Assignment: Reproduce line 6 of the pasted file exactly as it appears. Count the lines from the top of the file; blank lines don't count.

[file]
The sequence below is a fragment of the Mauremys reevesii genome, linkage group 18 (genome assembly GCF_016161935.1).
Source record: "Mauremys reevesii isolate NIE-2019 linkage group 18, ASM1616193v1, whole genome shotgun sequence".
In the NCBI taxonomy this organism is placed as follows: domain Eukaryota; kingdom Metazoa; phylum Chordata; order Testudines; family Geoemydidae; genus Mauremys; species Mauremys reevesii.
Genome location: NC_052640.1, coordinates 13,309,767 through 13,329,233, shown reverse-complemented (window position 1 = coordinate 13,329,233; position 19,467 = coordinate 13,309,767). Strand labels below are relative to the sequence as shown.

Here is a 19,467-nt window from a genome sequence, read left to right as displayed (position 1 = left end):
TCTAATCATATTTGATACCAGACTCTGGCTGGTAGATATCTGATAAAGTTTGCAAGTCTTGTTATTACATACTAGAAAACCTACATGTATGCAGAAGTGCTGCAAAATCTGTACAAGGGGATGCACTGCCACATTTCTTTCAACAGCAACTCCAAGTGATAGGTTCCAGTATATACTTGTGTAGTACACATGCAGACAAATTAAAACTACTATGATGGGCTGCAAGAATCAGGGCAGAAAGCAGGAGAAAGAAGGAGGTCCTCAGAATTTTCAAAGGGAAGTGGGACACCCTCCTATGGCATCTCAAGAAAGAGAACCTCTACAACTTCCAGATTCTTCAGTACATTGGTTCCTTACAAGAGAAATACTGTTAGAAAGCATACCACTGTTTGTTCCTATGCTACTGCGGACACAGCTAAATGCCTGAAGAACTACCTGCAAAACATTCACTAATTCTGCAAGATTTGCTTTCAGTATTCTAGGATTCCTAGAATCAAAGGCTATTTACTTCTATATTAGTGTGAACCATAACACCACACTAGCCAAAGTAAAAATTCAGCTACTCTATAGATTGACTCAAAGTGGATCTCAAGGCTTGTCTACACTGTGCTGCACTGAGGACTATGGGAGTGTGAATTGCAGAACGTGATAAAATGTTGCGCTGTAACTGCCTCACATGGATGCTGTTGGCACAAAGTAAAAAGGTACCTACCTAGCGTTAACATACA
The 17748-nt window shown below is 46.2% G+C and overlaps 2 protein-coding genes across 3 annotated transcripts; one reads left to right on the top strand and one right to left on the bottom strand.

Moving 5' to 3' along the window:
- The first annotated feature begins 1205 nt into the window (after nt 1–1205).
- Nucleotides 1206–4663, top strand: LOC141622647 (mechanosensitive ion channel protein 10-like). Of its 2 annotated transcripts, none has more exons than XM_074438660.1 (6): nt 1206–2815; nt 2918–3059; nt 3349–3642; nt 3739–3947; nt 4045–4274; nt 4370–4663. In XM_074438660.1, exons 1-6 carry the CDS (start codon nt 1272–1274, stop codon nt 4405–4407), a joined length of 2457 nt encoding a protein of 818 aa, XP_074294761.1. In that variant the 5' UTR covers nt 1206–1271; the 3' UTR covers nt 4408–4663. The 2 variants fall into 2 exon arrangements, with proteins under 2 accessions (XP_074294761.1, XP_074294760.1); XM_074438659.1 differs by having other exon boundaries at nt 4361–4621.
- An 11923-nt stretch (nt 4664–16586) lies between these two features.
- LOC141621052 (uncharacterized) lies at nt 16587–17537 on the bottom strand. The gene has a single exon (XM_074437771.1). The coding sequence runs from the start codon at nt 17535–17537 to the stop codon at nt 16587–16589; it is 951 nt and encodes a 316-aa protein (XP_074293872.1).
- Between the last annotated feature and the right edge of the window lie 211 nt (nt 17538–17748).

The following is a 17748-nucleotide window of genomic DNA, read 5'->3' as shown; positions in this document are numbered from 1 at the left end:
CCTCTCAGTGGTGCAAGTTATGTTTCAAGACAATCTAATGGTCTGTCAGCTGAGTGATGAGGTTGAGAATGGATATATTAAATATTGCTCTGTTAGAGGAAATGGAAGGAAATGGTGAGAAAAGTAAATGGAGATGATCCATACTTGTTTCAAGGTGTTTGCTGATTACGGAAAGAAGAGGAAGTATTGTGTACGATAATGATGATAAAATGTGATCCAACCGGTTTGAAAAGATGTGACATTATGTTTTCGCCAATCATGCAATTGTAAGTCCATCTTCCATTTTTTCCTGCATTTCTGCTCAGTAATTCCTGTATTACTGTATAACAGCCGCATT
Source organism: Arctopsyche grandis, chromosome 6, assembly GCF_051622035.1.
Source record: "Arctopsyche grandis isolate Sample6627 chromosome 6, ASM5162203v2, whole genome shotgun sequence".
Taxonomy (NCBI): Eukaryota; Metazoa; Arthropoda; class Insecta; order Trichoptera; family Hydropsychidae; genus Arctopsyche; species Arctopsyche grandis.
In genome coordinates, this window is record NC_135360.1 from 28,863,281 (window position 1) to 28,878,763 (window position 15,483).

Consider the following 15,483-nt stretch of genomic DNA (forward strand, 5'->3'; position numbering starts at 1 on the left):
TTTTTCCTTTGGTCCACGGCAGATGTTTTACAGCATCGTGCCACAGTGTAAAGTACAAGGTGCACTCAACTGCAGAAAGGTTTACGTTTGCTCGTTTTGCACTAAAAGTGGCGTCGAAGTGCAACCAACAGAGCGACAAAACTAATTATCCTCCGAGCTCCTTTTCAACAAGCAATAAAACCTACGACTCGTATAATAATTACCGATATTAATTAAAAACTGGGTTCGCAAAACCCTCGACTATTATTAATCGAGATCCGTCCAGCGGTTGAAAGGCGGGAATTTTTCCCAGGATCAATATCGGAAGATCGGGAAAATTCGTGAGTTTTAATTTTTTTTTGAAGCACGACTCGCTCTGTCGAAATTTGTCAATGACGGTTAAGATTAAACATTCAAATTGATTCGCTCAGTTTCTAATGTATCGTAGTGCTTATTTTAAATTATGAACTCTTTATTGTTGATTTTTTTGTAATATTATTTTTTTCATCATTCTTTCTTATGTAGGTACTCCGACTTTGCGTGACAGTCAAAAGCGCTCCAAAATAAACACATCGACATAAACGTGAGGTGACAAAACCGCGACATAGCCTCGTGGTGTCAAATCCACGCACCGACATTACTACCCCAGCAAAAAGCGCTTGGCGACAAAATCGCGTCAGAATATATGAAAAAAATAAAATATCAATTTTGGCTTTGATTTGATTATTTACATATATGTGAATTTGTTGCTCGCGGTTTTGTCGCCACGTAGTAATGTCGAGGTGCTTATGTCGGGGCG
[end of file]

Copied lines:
TCTAATCATATTTGATACCAGACTCTGGCTGGTAGATATCTGATAAAGTTTGCAAGTCTTGTTATTACATACTAGAAAACCTACATGTATGCAGAAGTGCTGCAAAATCTGTACAAGGGGATGCACTGCCACATTTCTTTCAACAGCAACTCCAAGTGATAGGTTCCAGTATATACTTGTGTAGTACACATGCAGACAAATTAAAACTACTATGATGGGCTGCAAGAATCAGGGCAGAAAGCAGGAGAAAGAAGGAGGTCCTCAGAATTTTCAAAGGGAAGTGGGACACCCTCCTATGGCATCTCAAGAAAGAGAACCTCTACAACTTCCAGATTCTTCAGTACATTGGTTCCTTACAAGAGAAATACTGTTAGAAAGCATACCACTGTTTGTTCCTATGCTACTGCGGACACAGCTAAATGCCTGAAGAACTACCTGCAAAACATTCACTAATTCTGCAAGATTTGCTTTCAGTATTCTAGGATTCCTAGAATCAAAGGCTATTTACTTCTATATTAGTGTGAACCATAACACCACACTAGCCAAAGTAAAAATTCAGCTACTCTATAGATTGACTCAAAGTGGATCTCAAGGCTTGTCTACACTGTGCTGCACTGAGGACTATGGGAGTGTGAATTGCAGAACGTGATAAAATGTTGCGCTGTAACTGCCTCACATGGATGCTGTTGGCACAAAGTAAAAAGGTACCTACCTAGCGTTAACATACA